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Picasso's Private Collection Draws US Crowds

The works, now on exhibit at the Virginia Museum of Fine Arts, represent every media and style artist Pablo Picasso ever worked in.
The works, now on exhibit at the Virginia Museum of Fine Arts, represent every media and style artist Pablo Picasso ever worked in.

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Susan Logue

Works by Pablo Picasso, one of the most important artists of the modern era, have been touring the globe while their home in Paris is renovated. They recently arrived at the Virginia Museum of Fine Arts, which is located in the state capital of Richmond.

There are nearly 200 works in the exhibition, spanning 71 years of Picasso's lengthy career from 1901 to 1972, the year before his death.  

"We have 5,000 works and we present here about 200," says Anne Baldassari, curator of the exhibition and director of the Musee National Picasso in Paris, the permanent home of the Picasso collection. "So it is just a small part that is set in a very didactic way to give the best understanding of the Picasso creative process."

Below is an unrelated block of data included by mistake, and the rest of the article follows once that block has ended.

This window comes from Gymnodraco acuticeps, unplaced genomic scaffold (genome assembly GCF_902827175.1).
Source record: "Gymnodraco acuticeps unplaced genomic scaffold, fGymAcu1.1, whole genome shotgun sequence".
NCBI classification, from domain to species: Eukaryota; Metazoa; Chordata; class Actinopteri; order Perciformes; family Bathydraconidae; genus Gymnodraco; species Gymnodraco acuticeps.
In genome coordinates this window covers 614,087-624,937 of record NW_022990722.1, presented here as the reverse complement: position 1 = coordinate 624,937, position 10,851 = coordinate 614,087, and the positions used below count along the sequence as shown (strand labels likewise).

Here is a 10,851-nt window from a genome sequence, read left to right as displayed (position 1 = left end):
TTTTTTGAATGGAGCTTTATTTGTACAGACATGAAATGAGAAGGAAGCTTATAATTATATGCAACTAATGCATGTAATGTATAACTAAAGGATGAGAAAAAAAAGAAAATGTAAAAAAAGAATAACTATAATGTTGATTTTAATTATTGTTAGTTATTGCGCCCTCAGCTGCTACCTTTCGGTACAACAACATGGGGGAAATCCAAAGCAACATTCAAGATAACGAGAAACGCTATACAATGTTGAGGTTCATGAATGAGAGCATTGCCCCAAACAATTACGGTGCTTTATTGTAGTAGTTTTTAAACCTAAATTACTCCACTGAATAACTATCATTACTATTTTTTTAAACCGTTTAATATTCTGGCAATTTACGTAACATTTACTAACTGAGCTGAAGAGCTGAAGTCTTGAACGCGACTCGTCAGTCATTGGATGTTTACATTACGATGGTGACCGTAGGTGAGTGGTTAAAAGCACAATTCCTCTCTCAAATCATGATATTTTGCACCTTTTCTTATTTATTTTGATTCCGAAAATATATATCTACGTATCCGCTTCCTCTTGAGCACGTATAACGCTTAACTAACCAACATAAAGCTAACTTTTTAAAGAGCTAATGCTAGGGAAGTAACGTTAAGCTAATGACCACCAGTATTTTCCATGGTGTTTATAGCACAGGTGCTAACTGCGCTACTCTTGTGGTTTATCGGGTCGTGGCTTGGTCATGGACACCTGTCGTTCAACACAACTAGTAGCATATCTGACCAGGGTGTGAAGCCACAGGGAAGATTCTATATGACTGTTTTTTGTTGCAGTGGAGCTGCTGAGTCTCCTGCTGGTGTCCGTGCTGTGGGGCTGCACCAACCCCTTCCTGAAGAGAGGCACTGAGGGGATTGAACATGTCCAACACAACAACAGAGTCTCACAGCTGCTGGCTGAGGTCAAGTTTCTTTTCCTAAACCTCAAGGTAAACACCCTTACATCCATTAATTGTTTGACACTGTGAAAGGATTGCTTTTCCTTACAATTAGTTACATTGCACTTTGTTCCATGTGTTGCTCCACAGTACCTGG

The exhibit also offers an understanding of how Picasso wanted to be seen.  

"This is Picasso’s personal collection," says Alex Nyerges, director of the Virginia Museum of Fine Arts. "During his lifetime he kept all of the things he loved the best, thousands upon thousands of works of art. When his estate was being settled, the Musee Picasso was created."

The works represent every media and every style Picasso worked in.  

"He was in a perpetual revolution," says Baldassari. "Painting was the main medium for him.  Sculpture was a kind of matrix. He was a very important photographer and fantastic print maker. He was a real creator."

An African influence can be seen in Picasso's works, particularly his sculptures.
An African influence can be seen in Picasso's works, particularly his sculptures.

Nyerges agrees. "He essentially created what we think of as modern and contemporary art. Everything that happened in the 20th century and now the 21st century relates back to Picasso in some way, shape or form."

Picasso took his inspiration not only from European art, but also non-Western art, which becomes clear in a visit to the Virginia Museum of Fine Arts’ African art galleries.

"The juxtaposition of those exhibitions and the Picasso show is marvelous," says Nyerges, "because you see how Picasso is drawing back into Africa for form and composition and particularly with sculpture."

The exhibit is a coup for the museum. It is part of a limited national and international tour of the greatest collection of Picasso in the world. The show gives Picasso’s admirers a chance to see some of the works the artist himself valued most.

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